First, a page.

unauthorized transactions and identifies dollar amount errors, such
as when a $1,000.00 order was intended but the decimal point was
misplaced and the amount came back as $100,000.00.
In today's environment, the methods of origination and
authentication are more varied. For example, when a customer
initiates an online transaction, a computer or network-based server
can generate a telephone call, an e-mail, or a text message. When
the proper response (a verbal confirmation or an
accepted-transaction affirmation) is received, the transaction is
the top of the newsletter
INFORMATION TECHNOLOGY SECURITY - We
continue our series on the FFIEC interagency Information Security
CONTROLS - IMPLEMENTATION - APPLICATION
(Part 2 of 2)
Institution management should consider a number of issues regarding
application-access control. Many of these issues could also apply to
oversight of operating system access:
! Implementing a robust authentication method consistent with the
criticality and sensitivity of the application. Historically, the
majority of applications have relied solely on user IDs and
passwords, but increasingly applications are using other forms of
authentication. Multi-factor authentication, such as token and PKI-based
systems coupled with a robust enrollment process, can reduce the
potential for unauthorized access.
! Maintaining consistent processes for assigning new user access,
changing existing user access, and promptly removing access to
! Communicating and enforcing the responsibilities of programmers
(including TSPs and vendors), security administrators, and business
line owners for maintaining effective application-access control.
Business line managers are responsible for the security and privacy
of the information within their units. They are in the best position
to judge the legitimate access needs of their area and should be
held accountable for doing so. However, they require support in the
form of adequate security capabilities provided by the programmers
or vendor and adequate direction and support from security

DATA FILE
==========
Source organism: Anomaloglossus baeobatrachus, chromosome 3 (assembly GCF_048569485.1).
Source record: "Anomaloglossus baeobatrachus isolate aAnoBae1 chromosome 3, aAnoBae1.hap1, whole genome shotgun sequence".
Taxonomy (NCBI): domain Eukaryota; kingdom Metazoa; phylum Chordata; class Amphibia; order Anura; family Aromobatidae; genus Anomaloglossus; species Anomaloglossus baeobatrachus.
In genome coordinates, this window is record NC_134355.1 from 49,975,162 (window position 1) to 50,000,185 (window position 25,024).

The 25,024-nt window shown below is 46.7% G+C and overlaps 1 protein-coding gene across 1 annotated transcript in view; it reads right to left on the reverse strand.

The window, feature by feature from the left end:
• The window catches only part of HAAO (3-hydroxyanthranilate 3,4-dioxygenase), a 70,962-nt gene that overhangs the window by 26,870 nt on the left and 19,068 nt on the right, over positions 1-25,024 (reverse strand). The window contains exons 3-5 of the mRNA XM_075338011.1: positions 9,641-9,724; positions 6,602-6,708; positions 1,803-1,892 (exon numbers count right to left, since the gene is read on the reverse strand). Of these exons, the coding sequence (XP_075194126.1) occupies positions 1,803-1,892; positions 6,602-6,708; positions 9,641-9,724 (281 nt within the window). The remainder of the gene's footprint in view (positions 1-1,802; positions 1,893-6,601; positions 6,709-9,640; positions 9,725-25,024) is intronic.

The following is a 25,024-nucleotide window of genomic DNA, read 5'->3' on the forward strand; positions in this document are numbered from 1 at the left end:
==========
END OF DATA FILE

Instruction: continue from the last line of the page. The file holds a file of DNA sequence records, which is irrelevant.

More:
! Monitoring existing access rights to applications to help ensure
that users have the minimum access required for the current business
need. Typically, business application owners must assume
responsibility for determining the access rights assigned to their
staff within the bounds of the AUP. Regardless of the process for
assigning access, business application owners should periodically
review and approve the application access assigned to their staff.
! Setting time-of-day or terminal limitations for some applications
or for the more sensitive functions within an application. The
nature of some applications requires limiting the location and
number of workstations with access. These restrictions can support
the implementation of tighter physical access controls.
! Logging access and events.
! Easing the administrative burden of managing access rights by
utilizing software that supports group profiles. Some financial
institutions manage access rights individually and it often leads to
inappropriate access levels. By grouping employees with similar
access requirements under a common access profile (e.g., tellers,
loan operations, etc.), business application owners and security
administrators can better assign and oversee access rights. For
example, a teller performing a two-week rotation as a proof operator
does not need year-round access to perform both jobs. With group
profiles, security administrators can quickly reassign the employee
from a teller profile to a proof operator profile. Note that group
profiles are used only to manage access rights; accountability for
system use is maintained through individuals being assigned their
own unique identifiers and authenticators.
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D. USER EQUIPMENT SECURITY
(E.G. WORKSTATION, LAPTOP, HANDHELD)
3. Determine whether adequate inspection for, and
removal of, unauthorized hardware and software takes place.
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INTERNET PRIVACY - We continue
our series listing the regulatory-privacy examination questions.
When you answer the question each week, you will help ensure
compliance with the privacy regulations.
Content of Privacy Notice
9) Does the institution list the following categories of
nonpublic personal information that it collects, as applicable:
a) information from the consumer; [§6(c)(1)(i)]
b) information about the consumer's transactions with the
institution or its affiliates; [§6(c)(1)(ii)]
c) information about the consumer's transactions with
nonaffiliated third parties; [§6(c)(1)(iii)] and
d) information from a consumer reporting agency? [§6(c)(1)(iv)]
NETWORK SECURITY TESTING - IT
examination guidelines require financial institutions to annually
conduct an independent internal-network penetration test.
With the Gramm-Leach-Bliley and the regulator's IT security
concerns, it is imperative to take a professional auditor's approach
to annually testing your internal connections to your network.
For more information about our independent-internal testing,